Throughout the UK, the illegal practice of fly tipping is evident. In fact, many lawbreakers are using farm land as their go-to place to dump waste illegally instead of taking it to an authorised method. Agricultural insurance providers, Lycetts, has prepared the following guide to help those who have seen their land become a site for fly tipping. It informs you on what you can do, as well as steps you can take to reduce the chance of the act occurring in the first place:


What is fly-tipping?

Fly-tipping is an illegal act of dumping rubbish or large items on an area that isn’t licensed to receive it. There are many items which can be defined under the banner of fly-tipping, including a bin bag filled with rubbish, tyres, waste which has come from construction activities, mattresses, beds and garden waste.


How frequent is fly-tipping?

The Daily Telegraph has highlighted exactly how bad fly-tipping has become across Britain following ITV News’s freedom of information request. Keep Britain Tidy’s chief executive Allison Ogden-Newton went as far as saying that the crime has reached “crisis levels” throughout the country.

The Daily Telegraph reached this conclusion after they found that fly-tipping incidents have increased by over 20% year-on-year across some of the country’s council regions. For example, almost 40,000 reported incidents were recorded in the North London district of Haringey between November 2015 and December 2016, with more than 30,000 incidents also reported in Manchester over the same period.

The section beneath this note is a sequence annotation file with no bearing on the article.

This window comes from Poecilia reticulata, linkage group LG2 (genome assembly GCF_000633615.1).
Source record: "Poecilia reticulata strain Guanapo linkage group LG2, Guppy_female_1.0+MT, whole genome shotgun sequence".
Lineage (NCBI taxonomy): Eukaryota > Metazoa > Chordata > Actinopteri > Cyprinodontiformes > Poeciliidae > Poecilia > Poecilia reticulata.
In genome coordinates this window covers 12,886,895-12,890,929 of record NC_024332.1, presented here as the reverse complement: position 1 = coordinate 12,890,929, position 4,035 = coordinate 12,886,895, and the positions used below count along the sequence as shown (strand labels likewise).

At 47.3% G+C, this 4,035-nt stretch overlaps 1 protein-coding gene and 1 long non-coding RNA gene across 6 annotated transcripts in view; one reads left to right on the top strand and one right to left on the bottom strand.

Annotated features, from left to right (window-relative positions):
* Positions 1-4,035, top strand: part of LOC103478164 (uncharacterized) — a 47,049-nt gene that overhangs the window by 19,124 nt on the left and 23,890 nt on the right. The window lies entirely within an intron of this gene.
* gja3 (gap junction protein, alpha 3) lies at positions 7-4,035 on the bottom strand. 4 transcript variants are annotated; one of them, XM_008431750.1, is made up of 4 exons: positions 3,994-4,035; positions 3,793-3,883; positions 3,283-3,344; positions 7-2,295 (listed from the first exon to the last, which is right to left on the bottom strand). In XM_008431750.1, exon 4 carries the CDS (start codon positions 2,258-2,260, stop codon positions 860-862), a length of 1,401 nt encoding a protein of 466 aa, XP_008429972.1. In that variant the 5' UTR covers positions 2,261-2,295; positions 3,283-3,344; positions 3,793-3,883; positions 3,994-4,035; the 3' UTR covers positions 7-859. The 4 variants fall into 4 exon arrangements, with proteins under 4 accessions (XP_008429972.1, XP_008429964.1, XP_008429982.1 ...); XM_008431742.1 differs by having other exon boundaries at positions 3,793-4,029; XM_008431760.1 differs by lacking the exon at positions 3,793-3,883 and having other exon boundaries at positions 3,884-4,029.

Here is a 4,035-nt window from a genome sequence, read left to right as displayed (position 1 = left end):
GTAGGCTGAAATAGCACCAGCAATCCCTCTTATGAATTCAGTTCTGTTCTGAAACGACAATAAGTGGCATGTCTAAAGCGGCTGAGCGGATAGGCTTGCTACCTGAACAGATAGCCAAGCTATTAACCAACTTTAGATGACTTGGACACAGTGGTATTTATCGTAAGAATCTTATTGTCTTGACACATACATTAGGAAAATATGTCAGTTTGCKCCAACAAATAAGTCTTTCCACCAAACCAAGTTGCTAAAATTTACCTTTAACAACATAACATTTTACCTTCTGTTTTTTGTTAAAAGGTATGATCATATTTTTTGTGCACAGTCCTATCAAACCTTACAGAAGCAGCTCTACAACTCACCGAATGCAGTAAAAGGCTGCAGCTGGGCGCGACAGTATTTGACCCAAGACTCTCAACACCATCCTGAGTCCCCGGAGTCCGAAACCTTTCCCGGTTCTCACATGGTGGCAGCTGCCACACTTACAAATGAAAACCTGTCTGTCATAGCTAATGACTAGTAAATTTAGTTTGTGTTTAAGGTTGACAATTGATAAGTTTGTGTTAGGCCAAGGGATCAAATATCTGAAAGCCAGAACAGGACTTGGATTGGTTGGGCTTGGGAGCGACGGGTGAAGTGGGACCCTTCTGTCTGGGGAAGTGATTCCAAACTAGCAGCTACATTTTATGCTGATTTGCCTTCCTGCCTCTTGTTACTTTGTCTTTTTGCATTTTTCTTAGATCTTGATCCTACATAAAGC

Some parts of the country did record a drop in fly-tipping incidents, but there is still a long way to go if they are to get rid of the problem entirely. In Birmingham, for instance, the number of fly-tipping cases are down by 13 per cent between November 2015 and December 2016. However, the figure during this period was still recorded at 21,000 offences.

Ms Ogden-Newton said: “Fly-tipping is an epidemic, it’s reached crisis levels and something needs to be done about it. Local authorities are overwhelmed with instances of criminal fly-tipping and we need to address this urgently.”

Scotland is one area that is facing major fly-tipping problems, according to James Cuthbertson, an account executive at Lycetts. Near to 61,000 fly-tipping incidents are recorded in this country every single year, Mr Cuthbertson has found.

He added: “The culprits tend to think of this practice as a victimless crime; but estimates put the cost to Scottish tax payers at £8.9 million a year to clear and dispose of tipped rubbish from council land. Farmers and other countryside custodians must meet the cost of clearing rubbish from private land themselves, at an average of £1,000 a time.”


Number of fly-tipping prosecutions

It’s welcoming to see that efforts are being made to try to deter people from fly-tipping.

Figures obtained from the BBC found that there was a total of 1,602 prosecutions for fly-tipping across England between 2016 and 2017. What’s more, 98 per cent of prosecutions made resulted in a conviction. During the same time period, councils across England served 56,000 fixed penalty notices in regards to cases of fly-tipping.


Penalties for fly-tipping

With fly-tipping being deemed a serious criminal offence, if you are caught, you may face an unlimited fine and up to five years imprisonment. It is also important to note that those who permit fly-tipping to take place on their land or any land that they rent will also be committing a fly-tipping offence.

However, Mr Cuthbertson acknowledges: “Fines of up to £40,000 can be imposed but, given budgetary constraints, the pursuit of fly tippers is well down the list of priorities of councils and the police. Furthermore, it is hard to gather evidence to bring a successful prosecution.”


What to do if you’re a victim of fly-tipping